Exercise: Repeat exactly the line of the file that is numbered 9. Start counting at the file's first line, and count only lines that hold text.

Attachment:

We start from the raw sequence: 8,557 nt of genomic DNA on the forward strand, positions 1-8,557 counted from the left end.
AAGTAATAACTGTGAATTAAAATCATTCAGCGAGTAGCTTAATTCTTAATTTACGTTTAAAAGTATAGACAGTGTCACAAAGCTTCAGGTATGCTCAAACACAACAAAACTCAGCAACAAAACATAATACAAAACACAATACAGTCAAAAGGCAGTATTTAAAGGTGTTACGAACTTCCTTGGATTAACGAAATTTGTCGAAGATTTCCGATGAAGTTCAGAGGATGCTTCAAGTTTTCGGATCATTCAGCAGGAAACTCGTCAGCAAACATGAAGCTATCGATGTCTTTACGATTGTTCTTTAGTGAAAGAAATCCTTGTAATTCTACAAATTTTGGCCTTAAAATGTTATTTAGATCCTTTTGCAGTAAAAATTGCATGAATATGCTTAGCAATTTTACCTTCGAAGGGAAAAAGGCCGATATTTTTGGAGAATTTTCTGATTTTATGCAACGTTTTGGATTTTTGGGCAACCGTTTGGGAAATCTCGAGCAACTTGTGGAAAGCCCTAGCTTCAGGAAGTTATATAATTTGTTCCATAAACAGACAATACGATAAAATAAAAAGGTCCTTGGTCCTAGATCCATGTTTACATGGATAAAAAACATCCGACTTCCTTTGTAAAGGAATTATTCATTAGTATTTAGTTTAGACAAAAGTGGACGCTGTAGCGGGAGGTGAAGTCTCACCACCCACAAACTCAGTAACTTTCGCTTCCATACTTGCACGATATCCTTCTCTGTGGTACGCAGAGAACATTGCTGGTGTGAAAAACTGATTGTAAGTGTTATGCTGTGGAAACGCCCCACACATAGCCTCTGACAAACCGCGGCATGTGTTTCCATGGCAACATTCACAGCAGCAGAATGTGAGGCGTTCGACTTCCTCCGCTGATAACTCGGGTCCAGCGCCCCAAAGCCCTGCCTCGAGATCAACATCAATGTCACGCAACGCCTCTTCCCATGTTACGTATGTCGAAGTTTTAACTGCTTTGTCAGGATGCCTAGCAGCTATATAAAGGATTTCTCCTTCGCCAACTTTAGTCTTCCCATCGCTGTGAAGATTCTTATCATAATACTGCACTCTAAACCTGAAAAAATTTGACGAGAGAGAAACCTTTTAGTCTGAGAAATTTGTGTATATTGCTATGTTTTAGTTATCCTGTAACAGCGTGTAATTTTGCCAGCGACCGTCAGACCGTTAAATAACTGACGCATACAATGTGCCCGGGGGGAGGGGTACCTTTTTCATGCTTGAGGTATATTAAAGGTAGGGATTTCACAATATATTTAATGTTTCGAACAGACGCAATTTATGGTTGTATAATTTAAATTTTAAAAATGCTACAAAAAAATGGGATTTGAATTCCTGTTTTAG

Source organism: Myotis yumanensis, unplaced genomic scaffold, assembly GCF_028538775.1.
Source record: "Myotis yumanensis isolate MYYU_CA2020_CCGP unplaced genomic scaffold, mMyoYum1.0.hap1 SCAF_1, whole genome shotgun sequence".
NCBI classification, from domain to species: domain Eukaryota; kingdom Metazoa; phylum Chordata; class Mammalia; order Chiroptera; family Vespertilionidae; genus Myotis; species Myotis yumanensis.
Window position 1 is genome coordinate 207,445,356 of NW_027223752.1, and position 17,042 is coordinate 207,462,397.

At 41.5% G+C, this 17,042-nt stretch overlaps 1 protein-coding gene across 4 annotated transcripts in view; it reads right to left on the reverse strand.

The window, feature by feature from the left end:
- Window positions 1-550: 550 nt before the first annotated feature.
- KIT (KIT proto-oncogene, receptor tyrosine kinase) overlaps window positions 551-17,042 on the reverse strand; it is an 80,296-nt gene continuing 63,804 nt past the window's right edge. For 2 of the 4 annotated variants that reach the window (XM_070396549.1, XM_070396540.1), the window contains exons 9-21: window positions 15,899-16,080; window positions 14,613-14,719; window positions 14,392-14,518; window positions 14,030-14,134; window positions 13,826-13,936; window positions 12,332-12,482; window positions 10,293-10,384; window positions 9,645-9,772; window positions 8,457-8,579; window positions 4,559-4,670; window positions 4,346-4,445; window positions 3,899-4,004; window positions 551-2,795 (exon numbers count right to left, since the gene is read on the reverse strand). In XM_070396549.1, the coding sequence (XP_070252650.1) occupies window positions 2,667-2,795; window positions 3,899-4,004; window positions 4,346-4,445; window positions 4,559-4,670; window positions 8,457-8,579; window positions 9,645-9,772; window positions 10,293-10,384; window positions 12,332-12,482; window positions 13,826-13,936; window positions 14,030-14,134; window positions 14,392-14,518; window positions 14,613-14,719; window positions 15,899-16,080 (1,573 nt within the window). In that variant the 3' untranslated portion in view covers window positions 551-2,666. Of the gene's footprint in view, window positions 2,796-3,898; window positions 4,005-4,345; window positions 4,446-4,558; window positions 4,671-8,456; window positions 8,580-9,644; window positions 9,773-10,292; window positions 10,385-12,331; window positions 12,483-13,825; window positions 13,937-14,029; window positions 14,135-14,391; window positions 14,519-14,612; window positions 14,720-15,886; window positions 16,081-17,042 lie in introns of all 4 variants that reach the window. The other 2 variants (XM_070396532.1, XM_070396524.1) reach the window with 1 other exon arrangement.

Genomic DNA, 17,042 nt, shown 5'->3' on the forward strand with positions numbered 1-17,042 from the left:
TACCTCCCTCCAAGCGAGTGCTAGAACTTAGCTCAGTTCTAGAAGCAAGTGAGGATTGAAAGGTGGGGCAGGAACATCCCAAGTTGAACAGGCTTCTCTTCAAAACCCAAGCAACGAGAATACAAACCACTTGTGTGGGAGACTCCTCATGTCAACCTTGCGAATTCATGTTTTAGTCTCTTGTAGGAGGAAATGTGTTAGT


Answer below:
- Window positions 1-550: 550 nt before the first annotated feature.